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      Judging the quality of evidence in reviews of prognostic factor research: adapting the GRADE framework


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          Prognosis research aims to identify factors associated with the course of health conditions. It is often challenging to judge the overall quality of research evidence in systematic reviews about prognosis due to the nature of the primary studies. Standards aimed at improving the quality of primary studies on the prognosis of health conditions have been created, but these standards are often not adequately followed causing confusion about how to judge the evidence.


          This article presents a proposed adaptation of Grading of Recommendations Assessment, Development and Evaluation (GRADE), which was developed to rate the quality of evidence in intervention research, to judge the quality of prognostic evidence.


          We propose modifications to the GRADE framework for use in prognosis research along with illustrative examples from an ongoing systematic review in the pediatric pain literature. We propose six factors that can decrease the quality of evidence (phase of investigation, study limitations, inconsistency, indirectness, imprecision, publication bias) and two factors that can increase it (moderate or large effect size, exposure-response gradient).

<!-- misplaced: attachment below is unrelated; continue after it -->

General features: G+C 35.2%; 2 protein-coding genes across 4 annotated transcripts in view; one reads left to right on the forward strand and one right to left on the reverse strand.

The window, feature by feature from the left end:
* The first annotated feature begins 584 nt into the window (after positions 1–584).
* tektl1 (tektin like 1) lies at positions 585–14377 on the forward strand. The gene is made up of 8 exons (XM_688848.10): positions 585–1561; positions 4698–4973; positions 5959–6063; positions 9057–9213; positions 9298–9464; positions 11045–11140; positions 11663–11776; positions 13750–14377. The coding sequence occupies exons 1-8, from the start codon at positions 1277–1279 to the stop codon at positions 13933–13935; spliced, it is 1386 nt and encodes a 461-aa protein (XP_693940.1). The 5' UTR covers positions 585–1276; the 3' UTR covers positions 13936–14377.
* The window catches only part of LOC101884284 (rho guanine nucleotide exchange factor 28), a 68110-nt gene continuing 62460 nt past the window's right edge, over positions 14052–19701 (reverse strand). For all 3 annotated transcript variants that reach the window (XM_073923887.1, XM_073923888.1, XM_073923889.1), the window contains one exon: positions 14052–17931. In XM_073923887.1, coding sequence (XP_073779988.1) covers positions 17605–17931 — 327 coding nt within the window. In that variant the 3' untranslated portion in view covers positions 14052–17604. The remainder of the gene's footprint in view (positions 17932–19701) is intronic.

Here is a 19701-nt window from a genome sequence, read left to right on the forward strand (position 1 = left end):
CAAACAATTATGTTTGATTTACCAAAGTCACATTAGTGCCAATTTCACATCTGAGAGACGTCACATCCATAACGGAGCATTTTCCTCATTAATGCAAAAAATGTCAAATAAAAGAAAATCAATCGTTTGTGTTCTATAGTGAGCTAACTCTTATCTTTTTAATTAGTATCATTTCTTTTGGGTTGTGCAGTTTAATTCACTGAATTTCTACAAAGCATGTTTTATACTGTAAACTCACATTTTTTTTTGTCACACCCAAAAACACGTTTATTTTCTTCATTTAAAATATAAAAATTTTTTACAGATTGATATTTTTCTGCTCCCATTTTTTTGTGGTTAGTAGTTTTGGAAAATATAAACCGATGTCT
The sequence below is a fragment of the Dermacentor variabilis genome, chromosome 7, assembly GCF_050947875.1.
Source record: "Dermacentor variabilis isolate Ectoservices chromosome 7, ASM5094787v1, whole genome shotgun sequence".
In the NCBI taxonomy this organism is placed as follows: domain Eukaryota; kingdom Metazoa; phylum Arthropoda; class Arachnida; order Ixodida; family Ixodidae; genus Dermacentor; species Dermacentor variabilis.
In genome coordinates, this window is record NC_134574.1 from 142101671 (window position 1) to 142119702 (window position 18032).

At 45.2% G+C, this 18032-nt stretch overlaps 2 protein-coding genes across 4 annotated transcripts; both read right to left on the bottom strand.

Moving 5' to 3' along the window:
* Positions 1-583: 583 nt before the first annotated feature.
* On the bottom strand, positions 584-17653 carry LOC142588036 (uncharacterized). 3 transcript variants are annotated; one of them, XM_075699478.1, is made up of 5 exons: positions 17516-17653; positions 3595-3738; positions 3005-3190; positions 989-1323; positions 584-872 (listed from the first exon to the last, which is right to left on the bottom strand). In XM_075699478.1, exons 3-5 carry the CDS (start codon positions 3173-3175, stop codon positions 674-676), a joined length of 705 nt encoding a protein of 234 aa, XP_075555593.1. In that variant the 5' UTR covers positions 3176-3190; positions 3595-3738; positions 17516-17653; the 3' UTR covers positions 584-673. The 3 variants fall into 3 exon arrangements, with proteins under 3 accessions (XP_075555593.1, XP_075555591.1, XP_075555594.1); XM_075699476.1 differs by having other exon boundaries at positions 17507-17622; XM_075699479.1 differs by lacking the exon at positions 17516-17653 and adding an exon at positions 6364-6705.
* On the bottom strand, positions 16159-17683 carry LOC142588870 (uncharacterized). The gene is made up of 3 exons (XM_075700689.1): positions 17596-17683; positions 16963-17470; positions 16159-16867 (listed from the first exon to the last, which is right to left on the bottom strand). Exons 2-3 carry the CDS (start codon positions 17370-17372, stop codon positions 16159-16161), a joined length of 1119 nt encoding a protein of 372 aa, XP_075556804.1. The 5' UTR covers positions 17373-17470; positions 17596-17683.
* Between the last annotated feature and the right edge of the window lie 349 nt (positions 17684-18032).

We describe criteria for evaluating the potential impact of each of these factors on the quality of evidence when conducting a review including a narrative synthesis or a meta-analysis. These recommendations require further investigation and testing.

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          Most cited references25

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          The global burden of headache: a documentation of headache prevalence and disability worldwide.

          This study, which is a part of the initiative 'Lifting The Burden: The Global Campaign to Reduce the Burden of Headache Worldwide', assesses and presents all existing evidence of the world prevalence and burden of headache disorders. Population-based studies applying International Headache Society criteria for migraine and tension-type headache, and also studies on headache in general and 'chronic daily headache', have been included. Globally, the percentages of the adult population with an active headache disorder are 46% for headache in general, 11% for migraine, 42% for tension-type headache and 3% for chronic daily headache. Our calculations indicate that the disability attributable to tension-type headache is larger worldwide than that due to migraine. On the World Health Organization's ranking of causes of disability, this would bring headache disorders into the 10 most disabling conditions for the two genders, and into the five most disabling for women.
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            The existence of publication bias and risk factors for its occurrence.